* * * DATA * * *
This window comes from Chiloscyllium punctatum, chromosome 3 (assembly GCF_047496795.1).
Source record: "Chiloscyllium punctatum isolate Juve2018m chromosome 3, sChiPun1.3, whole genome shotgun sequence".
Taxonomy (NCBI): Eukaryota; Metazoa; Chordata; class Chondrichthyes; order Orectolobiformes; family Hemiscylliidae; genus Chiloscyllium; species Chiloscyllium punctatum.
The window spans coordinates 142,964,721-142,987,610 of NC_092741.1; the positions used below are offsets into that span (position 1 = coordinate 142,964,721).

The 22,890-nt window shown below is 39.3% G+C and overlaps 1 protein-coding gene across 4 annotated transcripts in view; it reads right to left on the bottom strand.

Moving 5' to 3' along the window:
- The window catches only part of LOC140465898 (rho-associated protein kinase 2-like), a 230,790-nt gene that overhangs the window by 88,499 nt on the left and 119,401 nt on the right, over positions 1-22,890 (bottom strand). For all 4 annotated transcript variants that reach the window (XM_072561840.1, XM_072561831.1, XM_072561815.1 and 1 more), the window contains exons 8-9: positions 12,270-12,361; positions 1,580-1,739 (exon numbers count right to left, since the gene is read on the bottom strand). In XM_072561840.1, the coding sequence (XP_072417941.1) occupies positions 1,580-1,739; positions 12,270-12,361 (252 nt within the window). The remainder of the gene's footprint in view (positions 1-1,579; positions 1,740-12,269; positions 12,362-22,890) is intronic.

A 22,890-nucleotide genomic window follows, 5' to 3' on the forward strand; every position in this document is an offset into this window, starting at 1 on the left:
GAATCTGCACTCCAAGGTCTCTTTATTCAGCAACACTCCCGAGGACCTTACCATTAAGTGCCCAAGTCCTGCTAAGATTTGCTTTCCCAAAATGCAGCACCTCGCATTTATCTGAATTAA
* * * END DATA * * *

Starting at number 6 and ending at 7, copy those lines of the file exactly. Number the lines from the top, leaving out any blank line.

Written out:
Moving 5' to 3' along the window:
- The window catches only part of LOC140465898 (rho-associated protein kinase 2-like), a 230,790-nt gene that overhangs the window by 88,499 nt on the left and 119,401 nt on the right, over positions 1-22,890 (bottom strand). For all 4 annotated transcript variants that reach the window (XM_072561840.1, XM_072561831.1, XM_072561815.1 and 1 more), the window contains exons 8-9: positions 12,270-12,361; positions 1,580-1,739 (exon numbers count right to left, since the gene is read on the bottom strand). In XM_072561840.1, the coding sequence (XP_072417941.1) occupies positions 1,580-1,739; positions 12,270-12,361 (252 nt within the window). The remainder of the gene's footprint in view (positions 1-1,579; positions 1,740-12,269; positions 12,362-22,890) is intronic.